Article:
5. Promote Continuous Learning — in a rapidly changing business environment, it’s important to encourage your team to stay on top of industry trends. At our software agency, we foster adaptability through regular knowledge-sharing sessions. Things like addressing outdated coding practices improved our code quality and has really helped us to stay ahead in the tech game.
What are some common misconceptions businesses have about scaling? Can you please explain?
One of the biggest misconceptions about scaling is that it’s just doing the same thing, but more of it. In truth, with each new phase of growth, the business will have to undergo some element of change — this could be restructuring how the team operates or introducing new lines of communication. This isn’t always easy, especially for the founding team who may be used to operating in a certain way. Clear communication and the opportunity to provide feedback can help ensure any changes run smoothly.
How do you keep your team motivated during periods of rapid growth or change?
As a leader, it’s my role to ensure I’m always communicating with the team and explaining why something is happening. People are keen to get behind change if you can explain what’s prompted it, how you plan to deal with it, and what the outcomes are for individual team members and the wider business. To keep people motivated, you might also decide to introduce a financial incentive or reward in tandem with any new growth targets. This can be a great way to boost morale and demonstrate recognition.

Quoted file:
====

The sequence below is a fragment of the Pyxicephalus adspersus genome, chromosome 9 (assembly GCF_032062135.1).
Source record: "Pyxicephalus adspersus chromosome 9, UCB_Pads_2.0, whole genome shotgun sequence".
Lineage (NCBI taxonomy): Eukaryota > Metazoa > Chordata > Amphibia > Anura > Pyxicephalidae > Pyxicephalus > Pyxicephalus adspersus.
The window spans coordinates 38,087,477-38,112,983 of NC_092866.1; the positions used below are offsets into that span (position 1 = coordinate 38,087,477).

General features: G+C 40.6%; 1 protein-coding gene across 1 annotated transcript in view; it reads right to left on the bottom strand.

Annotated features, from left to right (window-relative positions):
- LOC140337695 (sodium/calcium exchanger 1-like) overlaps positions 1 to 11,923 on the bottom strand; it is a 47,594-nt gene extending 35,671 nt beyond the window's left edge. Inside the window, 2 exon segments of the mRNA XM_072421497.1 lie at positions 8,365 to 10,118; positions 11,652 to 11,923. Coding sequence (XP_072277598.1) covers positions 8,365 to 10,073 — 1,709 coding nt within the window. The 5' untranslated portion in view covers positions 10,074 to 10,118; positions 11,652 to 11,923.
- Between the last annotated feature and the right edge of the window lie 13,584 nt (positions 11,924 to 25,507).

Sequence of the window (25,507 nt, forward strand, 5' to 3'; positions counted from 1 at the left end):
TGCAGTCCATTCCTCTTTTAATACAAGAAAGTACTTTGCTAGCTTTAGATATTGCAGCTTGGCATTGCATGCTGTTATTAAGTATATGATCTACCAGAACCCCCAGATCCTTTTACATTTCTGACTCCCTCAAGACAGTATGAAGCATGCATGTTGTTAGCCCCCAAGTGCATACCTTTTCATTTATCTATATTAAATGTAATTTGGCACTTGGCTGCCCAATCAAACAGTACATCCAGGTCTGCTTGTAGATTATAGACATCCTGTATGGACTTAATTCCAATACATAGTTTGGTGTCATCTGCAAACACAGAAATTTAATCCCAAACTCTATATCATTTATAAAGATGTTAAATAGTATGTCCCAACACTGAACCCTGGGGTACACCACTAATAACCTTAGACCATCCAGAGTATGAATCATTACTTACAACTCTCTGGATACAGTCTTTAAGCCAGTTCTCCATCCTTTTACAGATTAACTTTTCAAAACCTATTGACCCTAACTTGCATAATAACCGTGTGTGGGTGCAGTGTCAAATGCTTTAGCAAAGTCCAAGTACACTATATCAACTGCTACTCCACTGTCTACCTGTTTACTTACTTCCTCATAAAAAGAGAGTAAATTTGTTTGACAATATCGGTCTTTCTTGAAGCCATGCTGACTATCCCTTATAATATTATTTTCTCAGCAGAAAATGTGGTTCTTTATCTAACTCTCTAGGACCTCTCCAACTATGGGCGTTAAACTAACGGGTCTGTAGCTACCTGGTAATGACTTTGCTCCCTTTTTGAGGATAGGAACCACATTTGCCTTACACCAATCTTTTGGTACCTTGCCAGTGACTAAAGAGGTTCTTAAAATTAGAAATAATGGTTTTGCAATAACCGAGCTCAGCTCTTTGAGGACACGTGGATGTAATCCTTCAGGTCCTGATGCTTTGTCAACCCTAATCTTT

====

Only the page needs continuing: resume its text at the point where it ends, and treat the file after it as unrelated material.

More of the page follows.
Can you please give us your favorite “Life Lesson Quote”? Can you share how that was relevant to you in your life?
‘‘Hope for the best, prepare for the worst!’’ It’s something that has always stood me in good stead and is a reminder to remain positive while always keeping a lookout for potential hurdles or hiccups!
You are a person of great influence. If you could start a movement that would bring the most amount of good to the most amount of people, what would that be? You never know what your idea can trigger. 🙂
I would initiate a global mentorship program aimed at connecting seasoned tech professionals with newcomers in the field. The program would focus on fostering meaningful relationships, providing guidance, and sharing practical insights to help navigate the complexities of the tech industry.
The mentorship would not only cover technical skills but also emphasise soft skills, career development, and work-life balance. By creating a supportive community, we could empower individuals from diverse backgrounds and underrepresented groups, fostering inclusivity and diversity in the tech world.
Thank you so much for sharing these important insights. We wish you continued success and good health!
Operational Scalability: Ersel Aker of FutureCast On How To Set Up Systems, Procedures, And People… was originally published in Authority Magazine on Medium, where people are continuing the conversation by highlighting and responding to this story.